A leading writers advocacy group has booted a renowned poet off the planning committee for next year’s annual meeting because she has been posting the text of the novel “Gone with the Wind” on Twitter in continuous, 140-character increments.
The poet is Vanessa Place, Inside Higher Ed reports. She is a personage famous enough to merit a Wikipedia page.
The writers group is the Association of Writers and Writing Programs, which claims to represent some 50,000 and over 500 campus-based writing programs.
Is the group concerned that Place’s tweets infringe on copyrights held by the heirs of Margaret Mitchell? No. Of course not. Don’t be silly.
Instead, the Association of Writers and Writing Programs announced it had canned Place on Sunday after several members expressed their belief that her Twitter project is racist.
Place is white.
In addition to tweeting “Gone with the Wind” in 140 character morsels, Place’s Twitter feed also features a photograph of Hattie McDaniel in the profile photo. McDaniel is the actress who won an Academy Award for her role as Mammy in “Gone with the Wind” in the famous 1939 film.
The artwork in the background of the Twitter feed’s main page is an 1899 sheet music cover called “Jemima’s Wedding Day.”
Here are a couple of Place’s “Gone with the Wind” tweets:
Melley done it beyon' me. De angels fight on her side, Ah specs. Ah'll tell Miss Scarlett de fune'l termorrer but Ah specs Ah better keep h
— Vanessa Place (@VanessaPlace) May 19, 2015
ny chile. Look lak he go plumb crazy w'en Doctah Meade say her neck broke. He grab his gun an' he run right out an' shoot dat po' pony an',
— Vanessa Place (@VanessaPlace) May 14, 2015
The writers association defended the ouster of Place from the planning committee.
“AWP believes in freedom of expression. We also understand that many readers find Vanessa Place’s unmediated quotes of Margaret Mitchell’s novel to be unacceptable provocations, along with the images on her Twitter page,” the group said in a Monday statement.
“AWP must protect the efficacy of the conference subcommittee’s work. The group’s work must focus on the adjudication of the 1,800 submitted proposals, not upon the management of a controversy that has stirred strong objections and much ill will toward AWP and the subcommittee.”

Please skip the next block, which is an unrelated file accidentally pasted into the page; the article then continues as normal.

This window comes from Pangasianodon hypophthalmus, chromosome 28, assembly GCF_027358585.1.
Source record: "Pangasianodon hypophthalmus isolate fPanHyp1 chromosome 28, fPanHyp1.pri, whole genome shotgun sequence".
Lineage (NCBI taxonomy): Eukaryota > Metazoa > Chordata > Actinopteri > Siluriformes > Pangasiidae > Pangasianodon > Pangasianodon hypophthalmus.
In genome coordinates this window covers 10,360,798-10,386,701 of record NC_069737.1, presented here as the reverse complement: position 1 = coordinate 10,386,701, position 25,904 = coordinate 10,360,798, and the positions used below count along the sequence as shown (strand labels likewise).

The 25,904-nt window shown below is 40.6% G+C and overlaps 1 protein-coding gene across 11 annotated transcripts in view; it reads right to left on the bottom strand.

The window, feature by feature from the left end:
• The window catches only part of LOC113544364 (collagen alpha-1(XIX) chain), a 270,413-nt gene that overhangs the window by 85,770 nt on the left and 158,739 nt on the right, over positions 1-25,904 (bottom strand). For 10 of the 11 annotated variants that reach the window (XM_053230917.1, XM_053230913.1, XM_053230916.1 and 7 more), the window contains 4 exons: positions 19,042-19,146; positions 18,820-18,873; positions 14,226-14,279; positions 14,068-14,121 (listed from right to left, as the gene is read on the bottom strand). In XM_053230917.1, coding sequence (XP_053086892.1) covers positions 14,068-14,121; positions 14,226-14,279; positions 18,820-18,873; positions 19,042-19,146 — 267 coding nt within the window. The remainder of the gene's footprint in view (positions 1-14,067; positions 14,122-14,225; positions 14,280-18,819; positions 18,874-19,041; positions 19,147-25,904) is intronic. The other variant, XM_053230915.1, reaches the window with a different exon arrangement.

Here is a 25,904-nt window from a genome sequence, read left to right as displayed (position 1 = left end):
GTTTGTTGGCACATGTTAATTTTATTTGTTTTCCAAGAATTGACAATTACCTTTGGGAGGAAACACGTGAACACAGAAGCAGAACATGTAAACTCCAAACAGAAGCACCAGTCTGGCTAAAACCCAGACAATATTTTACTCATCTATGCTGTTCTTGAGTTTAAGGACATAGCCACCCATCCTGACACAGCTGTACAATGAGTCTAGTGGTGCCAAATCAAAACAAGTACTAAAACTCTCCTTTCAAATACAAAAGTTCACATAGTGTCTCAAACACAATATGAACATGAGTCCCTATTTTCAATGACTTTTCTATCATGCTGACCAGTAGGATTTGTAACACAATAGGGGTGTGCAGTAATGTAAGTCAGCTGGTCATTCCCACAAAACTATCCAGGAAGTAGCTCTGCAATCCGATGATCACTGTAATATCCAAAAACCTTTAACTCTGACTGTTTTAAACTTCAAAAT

The sacking of the poet came in the wake of a Change.org petition.
“We find it inappropriate that Vanessa Place is among those who will decide which panels will take place at AWP Los Angeles,” the petition states. “We acknowledge Place’s right to exercise her creativity, but we find her work to be, at best, startlingly racially insensitive, and, at worst, racist.”
“Her recent work with ‘Gone with the Wind’ re-inscribes that text’s racism — she does not abate it — in the flesh of every descendant of slaves,” the petition further charges. Thus, the argument goes, she should not have “authority over writers of color.”
The petition does not explain what authority a member of a meeting planning committee might have over any writers of any skin color.
As of late Tuesday night, 2,189 people had signed the petition.
At the same time, Place is not without her defenders.
“Well, I think that when AWP claims it ‘believes in freedom of expression,’ it’s pretty obviously lying,” said novelist and New School creative writing professor Dale Peck in an email to Inside Higher Ed.
Place released a statement on Facebook on Monday. She said she doesn’t typically comment on her artistic work, but is making an exception now to note her belief that “Gone with the Wind” is a “profoundly racist text.” “The book’s true love story is not between Rhett and Scarlett, but white America’s affair with self,” she asserted. With her Twitter project, she wants to demonstrate “the whiteness behind the blackface” of the 1936 novel. “This is a necessary cruelty, and I believe in necessary cruelties,” the tweeting poet explained.